Astronomers say they have discovered a planet that's twice the size of Earth and within a zone that could allow liquid water to exist on its surface.
The finding comes from data from NASA's Kepler space telescope, which ran out of fuel in October.
The planet, K2-288Bb, is within its star's habitable zone, which is why liquid water is a possibility.
The astronomers described its size as unusual for an exoplanet, the term for a planet that orbits a star outside our solar system.
Few planets that orbit close to their stars are more than 1.5 times as large as Earth, yet K2-288Bb is estimated to be roughly 1.9 times the size of our planet.
"It's a very exciting discovery due to how it was found, its temperate orbit and because planets of this size seem to be relatively uncommon," Adina Feinstein, a University of Chicago graduate student and the lead author of a paper on the discovery, said in a NASA news release.
According to the NASA release, the planet is half the size of Neptune and could be gas-rich, though it's possible that it is rocky instead. K2-288Bb, in the Taurus constellation, is about 226 light-years away.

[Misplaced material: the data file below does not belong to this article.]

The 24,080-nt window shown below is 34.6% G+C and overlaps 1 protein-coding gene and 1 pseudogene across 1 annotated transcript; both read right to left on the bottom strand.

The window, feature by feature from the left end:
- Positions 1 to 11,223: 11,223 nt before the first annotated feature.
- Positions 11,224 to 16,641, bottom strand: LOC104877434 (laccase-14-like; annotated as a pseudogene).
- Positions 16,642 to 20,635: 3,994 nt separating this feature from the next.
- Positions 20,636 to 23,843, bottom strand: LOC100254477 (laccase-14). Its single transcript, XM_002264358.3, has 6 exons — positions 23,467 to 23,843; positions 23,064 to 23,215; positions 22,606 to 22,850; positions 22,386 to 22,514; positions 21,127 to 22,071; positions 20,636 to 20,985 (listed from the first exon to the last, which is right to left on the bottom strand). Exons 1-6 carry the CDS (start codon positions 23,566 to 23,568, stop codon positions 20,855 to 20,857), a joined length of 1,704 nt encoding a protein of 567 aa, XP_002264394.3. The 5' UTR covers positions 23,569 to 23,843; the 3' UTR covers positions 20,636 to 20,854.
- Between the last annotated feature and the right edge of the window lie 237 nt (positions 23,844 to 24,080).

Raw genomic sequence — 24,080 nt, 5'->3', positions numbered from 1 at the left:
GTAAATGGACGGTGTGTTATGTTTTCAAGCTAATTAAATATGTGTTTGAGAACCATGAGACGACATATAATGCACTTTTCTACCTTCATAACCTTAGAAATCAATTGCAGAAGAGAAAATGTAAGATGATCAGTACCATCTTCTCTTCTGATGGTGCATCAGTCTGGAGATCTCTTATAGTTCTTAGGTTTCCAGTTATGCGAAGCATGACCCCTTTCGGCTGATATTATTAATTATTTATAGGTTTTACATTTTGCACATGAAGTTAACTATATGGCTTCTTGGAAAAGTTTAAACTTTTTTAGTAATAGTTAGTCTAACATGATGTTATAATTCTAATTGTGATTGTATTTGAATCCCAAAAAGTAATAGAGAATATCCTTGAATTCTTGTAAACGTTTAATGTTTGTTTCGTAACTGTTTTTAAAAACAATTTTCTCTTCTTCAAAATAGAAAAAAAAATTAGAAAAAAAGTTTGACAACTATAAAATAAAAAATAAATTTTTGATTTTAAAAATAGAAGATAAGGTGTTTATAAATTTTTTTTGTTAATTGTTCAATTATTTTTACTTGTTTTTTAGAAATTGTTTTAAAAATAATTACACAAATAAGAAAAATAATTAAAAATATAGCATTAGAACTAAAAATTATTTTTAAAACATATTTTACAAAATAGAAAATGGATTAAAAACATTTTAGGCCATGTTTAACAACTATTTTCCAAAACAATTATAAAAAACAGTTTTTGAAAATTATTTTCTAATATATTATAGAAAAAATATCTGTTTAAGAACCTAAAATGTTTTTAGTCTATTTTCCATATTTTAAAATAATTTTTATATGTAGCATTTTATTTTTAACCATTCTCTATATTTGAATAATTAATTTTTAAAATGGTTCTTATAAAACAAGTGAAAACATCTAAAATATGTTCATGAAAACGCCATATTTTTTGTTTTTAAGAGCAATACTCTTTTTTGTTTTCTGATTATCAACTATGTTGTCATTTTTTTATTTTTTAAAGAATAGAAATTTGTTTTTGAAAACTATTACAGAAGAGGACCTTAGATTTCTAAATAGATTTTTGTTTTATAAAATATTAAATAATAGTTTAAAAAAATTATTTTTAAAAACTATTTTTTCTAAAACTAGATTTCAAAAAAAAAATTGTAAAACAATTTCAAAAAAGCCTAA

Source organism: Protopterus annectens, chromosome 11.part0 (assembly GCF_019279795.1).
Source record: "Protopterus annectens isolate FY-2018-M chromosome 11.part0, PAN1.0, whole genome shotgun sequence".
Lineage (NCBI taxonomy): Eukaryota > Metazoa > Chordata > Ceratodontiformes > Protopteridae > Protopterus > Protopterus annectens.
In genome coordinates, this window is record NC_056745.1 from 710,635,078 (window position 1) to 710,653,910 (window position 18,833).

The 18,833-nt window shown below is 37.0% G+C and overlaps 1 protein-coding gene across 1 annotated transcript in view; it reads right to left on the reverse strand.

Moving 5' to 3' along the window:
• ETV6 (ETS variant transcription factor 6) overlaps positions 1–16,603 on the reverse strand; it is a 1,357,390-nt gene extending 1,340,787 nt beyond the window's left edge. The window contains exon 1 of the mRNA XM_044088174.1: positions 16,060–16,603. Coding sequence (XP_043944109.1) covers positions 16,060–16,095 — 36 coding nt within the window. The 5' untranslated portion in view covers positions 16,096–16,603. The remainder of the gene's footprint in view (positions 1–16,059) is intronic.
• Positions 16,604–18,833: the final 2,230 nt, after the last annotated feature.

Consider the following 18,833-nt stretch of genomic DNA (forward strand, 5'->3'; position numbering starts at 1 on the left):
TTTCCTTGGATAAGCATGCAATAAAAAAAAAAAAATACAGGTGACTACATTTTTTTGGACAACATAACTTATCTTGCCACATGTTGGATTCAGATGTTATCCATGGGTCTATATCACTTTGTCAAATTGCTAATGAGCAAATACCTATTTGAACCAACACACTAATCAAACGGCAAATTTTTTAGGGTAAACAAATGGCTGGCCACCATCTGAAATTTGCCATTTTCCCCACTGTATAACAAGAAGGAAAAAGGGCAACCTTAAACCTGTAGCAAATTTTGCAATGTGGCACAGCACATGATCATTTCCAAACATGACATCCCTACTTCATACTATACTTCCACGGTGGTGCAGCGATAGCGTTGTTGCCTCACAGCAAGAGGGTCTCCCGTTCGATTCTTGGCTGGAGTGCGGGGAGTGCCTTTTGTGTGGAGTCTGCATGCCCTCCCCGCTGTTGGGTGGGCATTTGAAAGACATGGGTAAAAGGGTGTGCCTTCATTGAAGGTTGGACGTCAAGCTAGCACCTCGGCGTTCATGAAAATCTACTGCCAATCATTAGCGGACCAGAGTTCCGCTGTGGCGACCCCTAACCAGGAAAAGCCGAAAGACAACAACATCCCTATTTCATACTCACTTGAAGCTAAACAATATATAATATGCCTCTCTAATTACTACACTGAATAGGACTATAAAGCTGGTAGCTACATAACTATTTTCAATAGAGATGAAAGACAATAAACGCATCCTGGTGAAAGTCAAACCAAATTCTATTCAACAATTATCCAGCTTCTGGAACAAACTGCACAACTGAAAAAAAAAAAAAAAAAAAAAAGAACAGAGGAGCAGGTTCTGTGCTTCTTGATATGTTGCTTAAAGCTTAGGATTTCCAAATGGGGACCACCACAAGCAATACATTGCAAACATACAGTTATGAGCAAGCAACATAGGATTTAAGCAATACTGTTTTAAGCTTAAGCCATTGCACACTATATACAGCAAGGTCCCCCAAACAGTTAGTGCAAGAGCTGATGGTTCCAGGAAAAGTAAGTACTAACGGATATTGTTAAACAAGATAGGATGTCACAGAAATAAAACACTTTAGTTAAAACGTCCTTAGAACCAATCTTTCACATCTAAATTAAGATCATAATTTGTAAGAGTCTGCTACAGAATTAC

The new planet orbits the smaller of two cool stars in the stellar system called K2-288. The dimmer of the stars, which are about 5.1 billion miles apart, is one-third as massive as the Sun, while the brighter one is half the size of the Sun, the NASA release said.
Kepler, which died nine years after launching into space, has discovered more than 2,600 confirmed planets, about 50 of which may be the same size and temperature as Earth.
Data from Kepler has helped scientists determine whether a planet has a solid surface, like Earth, or a gaseous one, like Jupiter. Narrowing the options in that way increases the chance of finding Earth-like planets that may harbour life.
Since Kepler is no longer hunting for planets, NASA is hoping a new space telescope will aid in the search: the Transiting Exoplanet Survey Satellite, which began its two-year mission in April.
Scientists have said it will examine 200,000 nearby stars as it looks for rocky, Earth-size planets.
"We learned from Kepler that there are more planets than stars in our sky, and now TESS will open our eyes to the variety of planets around some of the closest stars," Paul Hertz, the director of NASA's astrophysics division, said in March.
"TESS will cast a wider net than ever before for enigmatic worlds."
This article was originally published by Business Insider.
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